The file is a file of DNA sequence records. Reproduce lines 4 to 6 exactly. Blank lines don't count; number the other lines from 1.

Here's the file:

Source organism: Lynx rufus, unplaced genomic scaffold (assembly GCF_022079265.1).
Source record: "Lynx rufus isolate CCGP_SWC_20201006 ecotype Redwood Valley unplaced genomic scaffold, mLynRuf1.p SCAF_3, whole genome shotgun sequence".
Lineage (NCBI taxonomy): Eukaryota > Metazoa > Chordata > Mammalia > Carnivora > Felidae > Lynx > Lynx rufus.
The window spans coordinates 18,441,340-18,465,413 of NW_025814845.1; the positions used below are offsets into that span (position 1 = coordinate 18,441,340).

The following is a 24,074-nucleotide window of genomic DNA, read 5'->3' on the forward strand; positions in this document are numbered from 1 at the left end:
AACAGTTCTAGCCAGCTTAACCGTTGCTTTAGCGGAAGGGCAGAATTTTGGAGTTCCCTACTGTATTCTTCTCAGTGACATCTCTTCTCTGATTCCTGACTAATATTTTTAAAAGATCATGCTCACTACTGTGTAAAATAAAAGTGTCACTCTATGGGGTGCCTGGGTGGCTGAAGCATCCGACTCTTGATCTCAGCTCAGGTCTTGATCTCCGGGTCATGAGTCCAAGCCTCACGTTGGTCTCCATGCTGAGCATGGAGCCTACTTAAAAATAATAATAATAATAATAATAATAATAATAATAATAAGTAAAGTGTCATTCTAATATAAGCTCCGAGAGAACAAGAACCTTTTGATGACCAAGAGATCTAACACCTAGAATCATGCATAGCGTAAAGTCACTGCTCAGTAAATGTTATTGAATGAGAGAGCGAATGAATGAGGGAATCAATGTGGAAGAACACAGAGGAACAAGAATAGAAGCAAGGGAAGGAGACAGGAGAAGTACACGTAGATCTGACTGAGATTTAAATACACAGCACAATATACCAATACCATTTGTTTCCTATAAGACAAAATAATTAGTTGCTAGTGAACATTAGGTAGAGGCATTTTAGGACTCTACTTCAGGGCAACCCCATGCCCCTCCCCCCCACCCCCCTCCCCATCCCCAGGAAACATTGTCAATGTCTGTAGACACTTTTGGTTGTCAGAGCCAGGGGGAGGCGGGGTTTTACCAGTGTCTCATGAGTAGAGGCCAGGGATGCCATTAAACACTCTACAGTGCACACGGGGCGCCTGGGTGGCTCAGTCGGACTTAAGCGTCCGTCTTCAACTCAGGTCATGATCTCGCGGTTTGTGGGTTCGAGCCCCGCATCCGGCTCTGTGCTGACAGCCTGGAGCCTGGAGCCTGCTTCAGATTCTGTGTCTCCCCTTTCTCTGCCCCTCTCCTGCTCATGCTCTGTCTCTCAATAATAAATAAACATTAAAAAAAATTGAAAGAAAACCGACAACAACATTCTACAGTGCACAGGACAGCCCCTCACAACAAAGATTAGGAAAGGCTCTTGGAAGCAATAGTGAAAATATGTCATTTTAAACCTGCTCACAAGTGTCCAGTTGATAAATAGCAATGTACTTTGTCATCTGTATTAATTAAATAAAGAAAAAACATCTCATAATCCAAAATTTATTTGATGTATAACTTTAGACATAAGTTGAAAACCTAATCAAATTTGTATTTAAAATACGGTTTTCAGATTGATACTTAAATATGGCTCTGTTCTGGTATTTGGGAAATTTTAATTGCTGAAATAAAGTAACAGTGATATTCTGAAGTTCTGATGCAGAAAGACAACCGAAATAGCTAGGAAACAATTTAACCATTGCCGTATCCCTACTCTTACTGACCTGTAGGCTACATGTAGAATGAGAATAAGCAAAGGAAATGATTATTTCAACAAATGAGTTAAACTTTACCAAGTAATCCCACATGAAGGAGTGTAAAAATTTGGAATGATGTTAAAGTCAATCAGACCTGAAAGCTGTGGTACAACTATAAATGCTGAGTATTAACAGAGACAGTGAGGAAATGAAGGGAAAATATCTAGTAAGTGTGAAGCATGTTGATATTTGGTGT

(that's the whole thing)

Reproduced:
The window spans coordinates 18,441,340-18,465,413 of NW_025814845.1; the positions used below are offsets into that span (position 1 = coordinate 18,441,340).

The following is a 24,074-nucleotide window of genomic DNA, read 5'->3' on the forward strand; positions in this document are numbered from 1 at the left end:
AACAGTTCTAGCCAGCTTAACCGTTGCTTTAGCGGAAGGGCAGAATTTTGGAGTTCCCTACTGTATTCTTCTCAGTGACATCTCTTCTCTGATTCCTGACTAATATTTTTAAAAGATCATGCTCACTACTGTGTAAAATAAAAGTGTCACTCTATGGGGTGCCTGGGTGGCTGAAGCATCCGACTCTTGATCTCAGCTCAGGTCTTGATCTCCGGGTCATGAGTCCAAGCCTCACGTTGGTCTCCATGCTGAGCATGGAGCCTACTTAAAAATAATAATAATAATAATAATAATAATAATAATAATAAGTAAAGTGTCATTCTAATATAAGCTCCGAGAGAACAAGAACCTTTTGATGACCAAGAGATCTAACACCTAGAATCATGCATAGCGTAAAGTCACTGCTCAGTAAATGTTATTGAATGAGAGAGCGAATGAATGAGGGAATCAATGTGGAAGAACACAGAGGAACAAGAATAGAAGCAAGGGAAGGAGACAGGAGAAGTACACGTAGATCTGACTGAGATTTAAATACACAGCACAATATACCAATACCATTTGTTTCCTATAAGACAAAATAATTAGTTGCTAGTGAACATTAGGTAGAGGCATTTTAGGACTCTACTTCAGGGCAACCCCATGCCCCTCCCCCCCACCCCCCTCCCCATCCCCAGGAAACATTGTCAATGTCTGTAGACACTTTTGGTTGTCAGAGCCAGGGGGAGGCGGGGTTTTACCAGTGTCTCATGAGTAGAGGCCAGGGATGCCATTAAACACTCTACAGTGCACACGGGGCGCCTGGGTGGCTCAGTCGGACTTAAGCGTCCGTCTTCAACTCAGGTCATGATCTCGCGGTTTGTGGGTTCGAGCCCCGCATCCGGCTCTGTGCTGACAGCCTGGAGCCTGGAGCCTGCTTCAGATTCTGTGTCTCCCCTTTCTCTGCCCCTCTCCTGCTCATGCTCTGTCTCTCAATAATAAATAAACATTAAAAAAAATTGAAAGAAAACCGACAACAACATTCTACAGTGCACAGGACAGCCCCTCACAACAAAGATTAGGAAAGGCTCTTGGAAGCAATAGTGAAAATATGTCATTTTAAACCTGCTCACAAGTGTCCAGTTGATAAATAGCAATGTACTTTGTCATCTGTATTAATTAAATAAAGAAAAAACATCTCATAATCCAAAATTTATTTGATGTATAACTTTAGACATAAGTTGAAAACCTAATCAAATTTGTATTTAAAATACGGTTTTCAGATTGATACTTAAATATGGCTCTGTTCTGGTATTTGGGAAATTTTAATTGCTGAAATAAAGTAACAGTGATATTCTGAAGTTCTGATGCAGAAAGACAACCGAAATAGCTAGGAAACAATTTAACCATTGCCGTATCCCTACTCTTACTGACCTGTAGGCTACATGTAGAATGAGAATAAGCAAAGGAAATGATTATTTCAACAAATGAGTTAAACTTTACCAAGTAATCCCACATGAAGGAGTGTAAAAATTTGGAATGATGTTAAAGTCAATCAGACCTGAAAGCTGTGGTACAACTATAAATGCTGAGTATTAACAGAGACAGTGAGGAAATGAAGGGAAAATATCTAGTAAGTGTGAAGCATGTTGATATTTGGTGT